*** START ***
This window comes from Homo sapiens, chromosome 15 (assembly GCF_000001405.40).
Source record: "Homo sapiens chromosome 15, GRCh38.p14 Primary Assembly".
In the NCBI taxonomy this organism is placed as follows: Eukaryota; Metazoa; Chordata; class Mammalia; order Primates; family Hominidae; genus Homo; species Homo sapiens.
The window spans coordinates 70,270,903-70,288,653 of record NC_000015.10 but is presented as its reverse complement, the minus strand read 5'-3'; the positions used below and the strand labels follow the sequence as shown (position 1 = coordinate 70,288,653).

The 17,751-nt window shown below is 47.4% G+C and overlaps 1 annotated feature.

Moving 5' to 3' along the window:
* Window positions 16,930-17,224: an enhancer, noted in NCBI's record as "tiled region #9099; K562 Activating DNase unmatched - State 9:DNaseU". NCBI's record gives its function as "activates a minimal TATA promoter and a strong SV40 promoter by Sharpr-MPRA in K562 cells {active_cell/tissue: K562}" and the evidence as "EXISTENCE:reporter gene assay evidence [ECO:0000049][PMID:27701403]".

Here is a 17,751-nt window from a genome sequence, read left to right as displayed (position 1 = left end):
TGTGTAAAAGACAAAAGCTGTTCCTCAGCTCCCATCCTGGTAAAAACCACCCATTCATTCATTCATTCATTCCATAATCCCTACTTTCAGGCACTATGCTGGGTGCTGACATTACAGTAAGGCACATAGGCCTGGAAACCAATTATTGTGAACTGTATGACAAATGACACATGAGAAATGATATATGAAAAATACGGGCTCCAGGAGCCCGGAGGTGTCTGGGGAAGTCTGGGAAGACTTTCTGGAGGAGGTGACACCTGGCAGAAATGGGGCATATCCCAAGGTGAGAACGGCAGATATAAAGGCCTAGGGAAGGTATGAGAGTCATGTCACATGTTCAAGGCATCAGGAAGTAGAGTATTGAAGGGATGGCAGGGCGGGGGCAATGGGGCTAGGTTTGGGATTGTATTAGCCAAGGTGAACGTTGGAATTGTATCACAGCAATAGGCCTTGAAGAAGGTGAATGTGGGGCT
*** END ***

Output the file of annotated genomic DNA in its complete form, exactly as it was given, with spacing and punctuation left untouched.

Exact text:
This window comes from Homo sapiens, chromosome 15 (assembly GCF_000001405.40).
Source record: "Homo sapiens chromosome 15, GRCh38.p14 Primary Assembly".
In the NCBI taxonomy this organism is placed as follows: Eukaryota; Metazoa; Chordata; class Mammalia; order Primates; family Hominidae; genus Homo; species Homo sapiens.
The window spans coordinates 70,270,903-70,288,653 of record NC_000015.10 but is presented as its reverse complement, the minus strand read 5'-3'; the positions used below and the strand labels follow the sequence as shown (position 1 = coordinate 70,288,653).

The 17,751-nt window shown below is 47.4% G+C and overlaps 1 annotated feature.

Moving 5' to 3' along the window:
* Window positions 16,930-17,224: an enhancer, noted in NCBI's record as "tiled region #9099; K562 Activating DNase unmatched - State 9:DNaseU". NCBI's record gives its function as "activates a minimal TATA promoter and a strong SV40 promoter by Sharpr-MPRA in K562 cells {active_cell/tissue: K562}" and the evidence as "EXISTENCE:reporter gene assay evidence [ECO:0000049][PMID:27701403]".

Here is a 17,751-nt window from a genome sequence, read left to right as displayed (position 1 = left end):
TGTGTAAAAGACAAAAGCTGTTCCTCAGCTCCCATCCTGGTAAAAACCACCCATTCATTCATTCATTCATTCCATAATCCCTACTTTCAGGCACTATGCTGGGTGCTGACATTACAGTAAGGCACATAGGCCTGGAAACCAATTATTGTGAACTGTATGACAAATGACACATGAGAAATGATATATGAAAAATACGGGCTCCAGGAGCCCGGAGGTGTCTGGGGAAGTCTGGGAAGACTTTCTGGAGGAGGTGACACCTGGCAGAAATGGGGCATATCCCAAGGTGAGAACGGCAGATATAAAGGCCTAGGGAAGGTATGAGAGTCATGTCACATGTTCAAGGCATCAGGAAGTAGAGTATTGAAGGGATGGCAGGGCGGGGGCAATGGGGCTAGGTTTGGGATTGTATTAGCCAAGGTGAACGTTGGAATTGTATCACAGCAATAGGCCTTGAAGAAGGTGAATGTGGGGCT